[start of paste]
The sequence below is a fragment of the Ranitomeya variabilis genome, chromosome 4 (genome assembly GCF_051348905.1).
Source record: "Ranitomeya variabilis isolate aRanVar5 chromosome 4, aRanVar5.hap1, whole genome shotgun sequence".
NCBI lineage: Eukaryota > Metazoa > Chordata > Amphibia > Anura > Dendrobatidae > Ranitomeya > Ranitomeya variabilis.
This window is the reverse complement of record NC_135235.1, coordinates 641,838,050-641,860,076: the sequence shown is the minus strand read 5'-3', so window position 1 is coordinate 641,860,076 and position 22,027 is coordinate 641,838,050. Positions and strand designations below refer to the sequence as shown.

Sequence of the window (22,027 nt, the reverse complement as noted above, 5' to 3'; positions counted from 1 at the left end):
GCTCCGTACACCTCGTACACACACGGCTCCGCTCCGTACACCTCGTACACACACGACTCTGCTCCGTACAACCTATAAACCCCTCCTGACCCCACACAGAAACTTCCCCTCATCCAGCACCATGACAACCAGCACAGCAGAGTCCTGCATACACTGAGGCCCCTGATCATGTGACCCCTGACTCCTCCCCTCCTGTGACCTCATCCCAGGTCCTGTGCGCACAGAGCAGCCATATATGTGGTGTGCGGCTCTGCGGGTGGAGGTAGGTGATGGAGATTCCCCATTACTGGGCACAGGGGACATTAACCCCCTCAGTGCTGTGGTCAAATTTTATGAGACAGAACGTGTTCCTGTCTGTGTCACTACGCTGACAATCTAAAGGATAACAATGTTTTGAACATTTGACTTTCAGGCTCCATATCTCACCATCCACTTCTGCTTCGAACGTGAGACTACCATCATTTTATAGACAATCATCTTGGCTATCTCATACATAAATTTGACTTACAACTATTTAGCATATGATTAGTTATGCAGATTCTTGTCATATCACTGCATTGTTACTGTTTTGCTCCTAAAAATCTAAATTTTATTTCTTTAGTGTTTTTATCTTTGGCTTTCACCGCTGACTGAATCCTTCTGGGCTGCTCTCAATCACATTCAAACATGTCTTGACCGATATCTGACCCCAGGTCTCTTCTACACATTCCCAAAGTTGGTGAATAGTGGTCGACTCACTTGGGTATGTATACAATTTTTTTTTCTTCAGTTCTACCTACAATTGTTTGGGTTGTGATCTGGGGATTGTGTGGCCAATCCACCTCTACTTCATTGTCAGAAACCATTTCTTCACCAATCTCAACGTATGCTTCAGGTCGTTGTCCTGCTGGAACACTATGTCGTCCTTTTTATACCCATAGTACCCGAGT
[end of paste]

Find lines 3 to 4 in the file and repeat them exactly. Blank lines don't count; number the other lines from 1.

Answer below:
NCBI lineage: Eukaryota > Metazoa > Chordata > Amphibia > Anura > Dendrobatidae > Ranitomeya > Ranitomeya variabilis.
This window is the reverse complement of record NC_135235.1, coordinates 641,838,050-641,860,076: the sequence shown is the minus strand read 5'-3', so window position 1 is coordinate 641,860,076 and position 22,027 is coordinate 641,838,050. Positions and strand designations below refer to the sequence as shown.